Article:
Reading Time: 4 minutes

Today I release another game. We’re nearing three years since I’ve been home to the Philippines. Now, I’m far removed from the long comforts & routines I’ve come to know: 3AM masses before Christmas eve, Sunday mass with my thighs sticking themselves to plastic chairs under the 35C heat, picking high school crushes from the crowd amongst 1,000 other students on sports bleachers for First Friday Mass.

Play Bisita on

Bisita is an interactive fiction “tour” and recollection of eighteen years of my life in the Philippines – the only intensely Catholic nation in Asia – and the devotion and routine that surrounded the Holy Week practice of the Seven Churches Visitation.

From sunrise to sundown, we’d walk or commute from church to church to pray the fourteen Stations of the Cross. This project was prompted by my Interactive Design Class, taught by Rosa McElheny. Here are some examples of “tours” on that we were looking at and thinking about while creating the piece.

(Spoilers below)

  • The experience is an Interactive Fiction-like piece, consisting of over 250 pages and 100 images (lifted from Google Street View). 
  • In between “memories” and recollections are little Javascript minigames that make use of default input fields and interactions, from simply searching for links to areas revealed only when resizing the browser, items hidden in source code, to ticking off monotonous boxes. Every click and interaction increases a step count, an indicator of distance… a timer constantly ticks down –- only reflecting the true amount of time left when about fifty seconds are left.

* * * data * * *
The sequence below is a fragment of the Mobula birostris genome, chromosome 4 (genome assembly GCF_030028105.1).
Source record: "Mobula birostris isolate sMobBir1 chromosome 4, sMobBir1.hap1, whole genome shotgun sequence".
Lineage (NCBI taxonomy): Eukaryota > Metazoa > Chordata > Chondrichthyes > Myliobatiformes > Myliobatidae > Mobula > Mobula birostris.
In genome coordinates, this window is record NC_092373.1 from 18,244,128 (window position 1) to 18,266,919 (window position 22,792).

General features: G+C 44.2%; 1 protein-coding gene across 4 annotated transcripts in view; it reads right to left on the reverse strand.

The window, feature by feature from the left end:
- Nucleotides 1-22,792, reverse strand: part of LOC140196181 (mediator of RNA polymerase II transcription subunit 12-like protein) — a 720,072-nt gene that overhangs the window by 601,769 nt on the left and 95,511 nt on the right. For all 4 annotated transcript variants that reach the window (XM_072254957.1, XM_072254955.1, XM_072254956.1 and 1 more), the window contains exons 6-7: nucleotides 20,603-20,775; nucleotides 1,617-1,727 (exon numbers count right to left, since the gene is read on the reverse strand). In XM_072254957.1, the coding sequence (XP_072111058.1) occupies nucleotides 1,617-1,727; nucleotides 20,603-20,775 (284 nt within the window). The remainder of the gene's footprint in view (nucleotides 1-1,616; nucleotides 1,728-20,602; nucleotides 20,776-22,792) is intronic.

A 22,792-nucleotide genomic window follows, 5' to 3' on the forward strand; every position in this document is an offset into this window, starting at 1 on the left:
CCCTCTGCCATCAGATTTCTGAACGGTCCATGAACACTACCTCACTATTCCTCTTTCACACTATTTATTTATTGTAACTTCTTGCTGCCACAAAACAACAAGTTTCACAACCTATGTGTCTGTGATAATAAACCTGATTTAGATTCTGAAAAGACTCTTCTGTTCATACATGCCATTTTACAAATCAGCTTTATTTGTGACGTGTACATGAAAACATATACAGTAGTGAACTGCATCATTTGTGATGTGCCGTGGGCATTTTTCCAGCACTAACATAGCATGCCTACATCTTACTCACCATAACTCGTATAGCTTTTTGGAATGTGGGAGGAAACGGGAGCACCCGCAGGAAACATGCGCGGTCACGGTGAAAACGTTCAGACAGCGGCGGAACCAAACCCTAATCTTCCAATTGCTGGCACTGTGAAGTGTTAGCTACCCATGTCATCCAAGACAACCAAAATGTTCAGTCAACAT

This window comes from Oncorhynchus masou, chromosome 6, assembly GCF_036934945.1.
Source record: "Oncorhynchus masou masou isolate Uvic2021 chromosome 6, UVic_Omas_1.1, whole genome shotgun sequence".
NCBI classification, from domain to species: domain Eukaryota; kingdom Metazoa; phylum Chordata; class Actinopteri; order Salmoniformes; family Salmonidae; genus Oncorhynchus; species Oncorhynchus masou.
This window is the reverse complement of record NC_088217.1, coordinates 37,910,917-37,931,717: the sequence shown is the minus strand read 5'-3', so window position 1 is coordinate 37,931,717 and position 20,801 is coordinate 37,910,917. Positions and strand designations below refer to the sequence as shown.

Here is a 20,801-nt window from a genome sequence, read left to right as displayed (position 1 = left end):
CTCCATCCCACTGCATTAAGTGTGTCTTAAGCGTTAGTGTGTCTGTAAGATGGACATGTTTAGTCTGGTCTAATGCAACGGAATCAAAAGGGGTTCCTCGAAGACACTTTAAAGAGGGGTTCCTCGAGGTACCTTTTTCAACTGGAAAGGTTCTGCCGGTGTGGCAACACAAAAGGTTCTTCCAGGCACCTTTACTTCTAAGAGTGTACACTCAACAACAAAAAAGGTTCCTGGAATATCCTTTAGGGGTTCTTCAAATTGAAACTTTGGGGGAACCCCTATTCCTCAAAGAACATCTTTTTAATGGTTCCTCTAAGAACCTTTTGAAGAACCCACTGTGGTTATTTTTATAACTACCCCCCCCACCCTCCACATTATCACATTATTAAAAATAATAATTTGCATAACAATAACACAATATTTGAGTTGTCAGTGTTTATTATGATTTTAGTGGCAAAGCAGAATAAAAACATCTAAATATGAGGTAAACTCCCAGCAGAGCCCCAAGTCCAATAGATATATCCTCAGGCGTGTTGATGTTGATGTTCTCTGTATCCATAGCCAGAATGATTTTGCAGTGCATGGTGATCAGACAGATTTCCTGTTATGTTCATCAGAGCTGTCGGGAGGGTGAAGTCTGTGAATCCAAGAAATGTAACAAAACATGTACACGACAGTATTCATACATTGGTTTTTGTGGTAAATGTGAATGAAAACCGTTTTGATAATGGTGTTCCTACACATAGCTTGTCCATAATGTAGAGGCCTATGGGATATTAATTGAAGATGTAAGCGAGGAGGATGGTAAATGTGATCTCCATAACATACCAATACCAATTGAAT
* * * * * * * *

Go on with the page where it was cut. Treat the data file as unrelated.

• The most defining thing about the experience is that it’s not designed to be completable. When the timer ticks down, an end screen plays and you’re prompted to repeat again… With each replay, you speed through content you’ve already passed by quicker, as each step of the ritual loses meaning.
  • But if the user breaks the game / hijacks the window and in turn, the routine, you arrive to see all the spaces you’ve reached in a stained glass window-like view of each station. (As pictured in the cover of the post.)


  • This is likely the first release of Bisita. I still need to fix the language and poems on certain pages – a lot of them were written in a kind of rushed manner as I built the project and assembled the images and spaces together.
  • I want to make each “replay” more rewarding and sickening. I try to make use of or respect default HTML element styling as much as possible, so what would it look like if each visited link was left in its active blue/visited purple state on the nth replay?
  • There’s definitely a lot of influence here from escape the room style games and internet puzzles. Notpron by David Münnich as the most notable one (looking through old Notpron walkthroughs, dead links and all, is still one of my favorite activities). Aside from Münnich, I have definitely been replaying a lot of Increpare, particularly the HTML5 ones (he has great Twitch streams, by the way). Particular favorites are The Transgression and the recent Heaven on Earth.

After version 1

After sharing this with – I’m interested in adding an element of seasonality to the experience. What if it’s only completable during Holy Week, and outside, the timer makes it so that you truly can’t get through the experience? What if Bisita was presented with accompanying materials, such as a zine or a video? There’s many compositions and poems that can be drawn here that we can make more use of. Some of the levels are really difficult and only solvable if you look through the source code (this is in the non-source code levels). What if people make walkthroughs? How does that change the practice?

And most of all, the experience was one that should be shared. So here it is.


[…] a remaster of a 2021 piece made around holy week, of course. in the only intensely Catholic nation in Asia — the devotion and routine that surrounded the Holy Week practice of the Seven Churches Visitation leaves lasting imprints on one’s experience of repetition, tradition, ritual, religion. here’s a post on the original work. […]

Leave a Reply